In modern society, gender roles are becoming increasingly blurred, for better and for worse. I think that we will increasingly see female priests and rabbis, even in more conservative movements. On the one hand, women often serve alongside men as lay leaders, so it would make sense that they could serve in leading a religious community. On the other hand, I believe that a woman's first priority is in her own home. I cannot comment further on priests specifically, but the Judaism I practice is home, not synagogue-centered. A woman sets the spiritual tone for her home, and if men run services in the synagogue, I do not feel that it is in order to exclude women. It's more of a logical distribution of labor.

14) Does your place of worship segregate? If yes, how does this make you feel?
Men and women sit separately at synagogues that I attend. At first this bothered me. Eventually, I got used to it. I also internalized that prayer is about deepening my connection to Gd. Therefore, it should not matter who, or even if anyone at all, sits next to me. There are plenty of other times to speak with a male friend, boyfriend, husband, or son. While the prayers at synagogues I attend are led by men, I usually manage to find synagogues that are more architecturally designed to include women, even though they sit separately.

15) How much does your religion affect your daily life and how much thought do you give it when making a decision? Does it affect in any way your decision on abortion, gay marriage, etc?
My religion is my spiritual guide and affects practically every decision I make - small ones, as well as large moral decisions. There are often no simple answers about "hot topics" such as abortion. Judaism understands nuances and each individual's personal history and needs. When I think I need help making a decision, I often turn to a trusted teacher or rabbi.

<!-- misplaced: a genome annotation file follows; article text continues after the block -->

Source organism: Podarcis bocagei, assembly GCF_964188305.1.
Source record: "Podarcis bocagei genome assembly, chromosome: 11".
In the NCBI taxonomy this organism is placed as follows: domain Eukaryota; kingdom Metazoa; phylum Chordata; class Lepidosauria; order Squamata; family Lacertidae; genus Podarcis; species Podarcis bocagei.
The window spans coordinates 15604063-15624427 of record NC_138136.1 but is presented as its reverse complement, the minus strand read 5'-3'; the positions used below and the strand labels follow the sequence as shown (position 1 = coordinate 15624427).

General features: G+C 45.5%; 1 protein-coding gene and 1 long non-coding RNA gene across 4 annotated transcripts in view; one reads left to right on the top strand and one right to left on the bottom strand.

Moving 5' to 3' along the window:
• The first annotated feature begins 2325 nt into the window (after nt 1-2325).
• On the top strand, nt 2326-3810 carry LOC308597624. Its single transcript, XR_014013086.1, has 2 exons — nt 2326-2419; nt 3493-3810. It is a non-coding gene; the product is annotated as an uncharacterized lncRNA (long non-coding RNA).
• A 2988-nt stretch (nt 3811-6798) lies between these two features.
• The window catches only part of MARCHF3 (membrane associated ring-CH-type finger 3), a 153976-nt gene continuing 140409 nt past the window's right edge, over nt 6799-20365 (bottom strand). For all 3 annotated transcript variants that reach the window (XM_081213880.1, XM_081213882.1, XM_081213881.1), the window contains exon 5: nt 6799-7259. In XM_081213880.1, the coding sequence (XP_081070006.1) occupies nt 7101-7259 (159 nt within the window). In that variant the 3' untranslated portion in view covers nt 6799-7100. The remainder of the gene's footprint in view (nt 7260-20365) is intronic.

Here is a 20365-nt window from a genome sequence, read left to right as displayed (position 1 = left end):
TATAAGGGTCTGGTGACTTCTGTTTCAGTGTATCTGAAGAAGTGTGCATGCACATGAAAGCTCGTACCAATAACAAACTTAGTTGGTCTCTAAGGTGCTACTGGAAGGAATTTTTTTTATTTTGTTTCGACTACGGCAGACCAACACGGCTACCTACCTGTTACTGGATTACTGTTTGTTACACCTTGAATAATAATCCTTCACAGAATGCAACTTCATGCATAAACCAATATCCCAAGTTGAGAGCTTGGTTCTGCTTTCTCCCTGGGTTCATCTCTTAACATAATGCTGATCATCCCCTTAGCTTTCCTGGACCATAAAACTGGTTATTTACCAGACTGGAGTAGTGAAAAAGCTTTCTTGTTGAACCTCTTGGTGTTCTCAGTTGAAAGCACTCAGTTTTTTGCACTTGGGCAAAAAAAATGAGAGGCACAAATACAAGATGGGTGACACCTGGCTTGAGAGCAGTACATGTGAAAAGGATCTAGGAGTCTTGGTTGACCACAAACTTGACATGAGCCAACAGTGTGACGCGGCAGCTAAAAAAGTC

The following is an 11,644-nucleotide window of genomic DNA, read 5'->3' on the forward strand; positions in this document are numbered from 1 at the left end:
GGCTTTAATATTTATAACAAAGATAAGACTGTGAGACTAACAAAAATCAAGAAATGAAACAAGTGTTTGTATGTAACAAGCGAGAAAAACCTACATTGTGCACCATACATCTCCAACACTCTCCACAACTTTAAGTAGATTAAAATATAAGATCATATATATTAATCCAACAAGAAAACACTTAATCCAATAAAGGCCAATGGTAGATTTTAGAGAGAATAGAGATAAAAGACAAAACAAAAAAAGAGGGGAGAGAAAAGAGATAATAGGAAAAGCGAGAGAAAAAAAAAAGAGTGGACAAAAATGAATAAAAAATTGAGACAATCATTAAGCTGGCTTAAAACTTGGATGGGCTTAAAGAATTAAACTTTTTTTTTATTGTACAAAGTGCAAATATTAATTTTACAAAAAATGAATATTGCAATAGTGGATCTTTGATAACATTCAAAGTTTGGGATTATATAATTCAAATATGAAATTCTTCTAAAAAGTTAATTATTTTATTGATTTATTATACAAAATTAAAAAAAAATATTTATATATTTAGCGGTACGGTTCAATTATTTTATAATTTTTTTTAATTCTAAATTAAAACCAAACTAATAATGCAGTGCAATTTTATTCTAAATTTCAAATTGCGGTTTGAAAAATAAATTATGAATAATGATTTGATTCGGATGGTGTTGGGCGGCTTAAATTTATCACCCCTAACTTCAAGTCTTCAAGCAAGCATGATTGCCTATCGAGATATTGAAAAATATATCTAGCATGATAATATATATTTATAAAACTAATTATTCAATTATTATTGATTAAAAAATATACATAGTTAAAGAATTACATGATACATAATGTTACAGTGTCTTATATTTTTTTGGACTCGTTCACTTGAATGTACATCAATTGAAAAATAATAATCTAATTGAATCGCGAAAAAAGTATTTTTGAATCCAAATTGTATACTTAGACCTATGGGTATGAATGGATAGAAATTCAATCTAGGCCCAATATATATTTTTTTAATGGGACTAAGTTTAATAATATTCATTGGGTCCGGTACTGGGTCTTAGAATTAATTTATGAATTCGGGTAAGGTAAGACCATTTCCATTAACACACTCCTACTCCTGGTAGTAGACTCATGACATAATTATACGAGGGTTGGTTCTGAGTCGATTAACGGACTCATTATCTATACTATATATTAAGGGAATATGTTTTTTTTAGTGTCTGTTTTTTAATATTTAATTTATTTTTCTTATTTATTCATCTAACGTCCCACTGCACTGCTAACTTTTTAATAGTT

16) How would you react/feel if your child wished to marry outside your religion?
I would be very upset.

17) In your opinion, if someone is not of your faith, will they go to hell?
No. I do not believe that everyone should be Jewish.

18) Who do you think is not a practicing ----- in your religion and why? ie who in the public domain claims to speak for your religion? Do you agree with them or not?
There is not one voice for Judaism. Not myself, and not any rabbi.

19) Have you ever been the target of a hate crime? Please explain.

20) Do you ever feel like your religion devalues you?
Occasionally I feel that some interpretations of Jewish law devalue women. That does not mean that my religion does. Much more often, I come across things that value me as an individual and as a woman.

21) Does your religion give you peace of mind?
Although it makes some areas of life more complicated than it would otherwise be, a driving higher purpose does bring peace of mind.

22) Do you believe in reincarnation? Why or why not?
I believe it is possible that if a soul has not finished its work on Earth, that it can return again in another body. This may help explain why innocent young children die. According to Jewish tradition, there were 600,000 Jewish souls that stood at Mt. Sinai to receive the Torah. These souls would have had to have been somehow been split up and reincarnated in order to constitute the "body" of the Jewish people today. It's not something I fully understand.